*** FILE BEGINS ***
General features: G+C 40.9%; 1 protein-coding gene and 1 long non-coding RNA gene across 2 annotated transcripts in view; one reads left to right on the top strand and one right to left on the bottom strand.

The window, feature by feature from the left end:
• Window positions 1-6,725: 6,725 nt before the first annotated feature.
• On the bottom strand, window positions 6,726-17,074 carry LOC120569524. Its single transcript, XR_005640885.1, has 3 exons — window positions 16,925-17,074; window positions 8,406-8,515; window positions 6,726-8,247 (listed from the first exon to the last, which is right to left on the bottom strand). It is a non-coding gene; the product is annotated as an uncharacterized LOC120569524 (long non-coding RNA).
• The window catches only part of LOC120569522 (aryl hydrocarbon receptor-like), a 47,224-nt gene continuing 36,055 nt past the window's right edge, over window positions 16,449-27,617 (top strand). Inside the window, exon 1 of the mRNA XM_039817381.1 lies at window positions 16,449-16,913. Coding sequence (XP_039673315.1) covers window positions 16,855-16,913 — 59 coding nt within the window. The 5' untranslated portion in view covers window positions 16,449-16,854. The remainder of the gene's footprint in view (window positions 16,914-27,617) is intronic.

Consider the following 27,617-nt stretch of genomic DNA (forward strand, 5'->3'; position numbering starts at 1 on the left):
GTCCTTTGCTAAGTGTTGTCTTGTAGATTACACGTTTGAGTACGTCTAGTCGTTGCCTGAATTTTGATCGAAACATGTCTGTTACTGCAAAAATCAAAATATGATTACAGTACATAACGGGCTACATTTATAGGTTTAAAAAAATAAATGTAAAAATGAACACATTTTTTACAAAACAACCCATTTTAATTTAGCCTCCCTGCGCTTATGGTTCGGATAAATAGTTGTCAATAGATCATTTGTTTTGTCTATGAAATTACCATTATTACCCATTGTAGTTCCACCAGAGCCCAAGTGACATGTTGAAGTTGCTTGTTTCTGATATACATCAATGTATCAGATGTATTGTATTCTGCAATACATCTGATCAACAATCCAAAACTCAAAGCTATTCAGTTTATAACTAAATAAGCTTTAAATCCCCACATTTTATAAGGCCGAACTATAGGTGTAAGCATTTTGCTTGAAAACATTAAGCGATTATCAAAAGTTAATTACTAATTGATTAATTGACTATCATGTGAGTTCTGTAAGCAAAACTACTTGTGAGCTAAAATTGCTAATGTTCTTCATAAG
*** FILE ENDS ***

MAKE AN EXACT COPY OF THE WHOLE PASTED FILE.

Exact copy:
General features: G+C 40.9%; 1 protein-coding gene and 1 long non-coding RNA gene across 2 annotated transcripts in view; one reads left to right on the top strand and one right to left on the bottom strand.

The window, feature by feature from the left end:
• Window positions 1-6,725: 6,725 nt before the first annotated feature.
• On the bottom strand, window positions 6,726-17,074 carry LOC120569524. Its single transcript, XR_005640885.1, has 3 exons — window positions 16,925-17,074; window positions 8,406-8,515; window positions 6,726-8,247 (listed from the first exon to the last, which is right to left on the bottom strand). It is a non-coding gene; the product is annotated as an uncharacterized LOC120569524 (long non-coding RNA).
• The window catches only part of LOC120569522 (aryl hydrocarbon receptor-like), a 47,224-nt gene continuing 36,055 nt past the window's right edge, over window positions 16,449-27,617 (top strand). Inside the window, exon 1 of the mRNA XM_039817381.1 lies at window positions 16,449-16,913. Coding sequence (XP_039673315.1) covers window positions 16,855-16,913 — 59 coding nt within the window. The 5' untranslated portion in view covers window positions 16,449-16,854. The remainder of the gene's footprint in view (window positions 16,914-27,617) is intronic.

Consider the following 27,617-nt stretch of genomic DNA (forward strand, 5'->3'; position numbering starts at 1 on the left):
GTCCTTTGCTAAGTGTTGTCTTGTAGATTACACGTTTGAGTACGTCTAGTCGTTGCCTGAATTTTGATCGAAACATGTCTGTTACTGCAAAAATCAAAATATGATTACAGTACATAACGGGCTACATTTATAGGTTTAAAAAAATAAATGTAAAAATGAACACATTTTTTACAAAACAACCCATTTTAATTTAGCCTCCCTGCGCTTATGGTTCGGATAAATAGTTGTCAATAGATCATTTGTTTTGTCTATGAAATTACCATTATTACCCATTGTAGTTCCACCAGAGCCCAAGTGACATGTTGAAGTTGCTTGTTTCTGATATACATCAATGTATCAGATGTATTGTATTCTGCAATACATCTGATCAACAATCCAAAACTCAAAGCTATTCAGTTTATAACTAAATAAGCTTTAAATCCCCACATTTTATAAGGCCGAACTATAGGTGTAAGCATTTTGCTTGAAAACATTAAGCGATTATCAAAAGTTAATTACTAATTGATTAATTGACTATCATGTGAGTTCTGTAAGCAAAACTACTTGTGAGCTAAAATTGCTAATGTTCTTCATAAG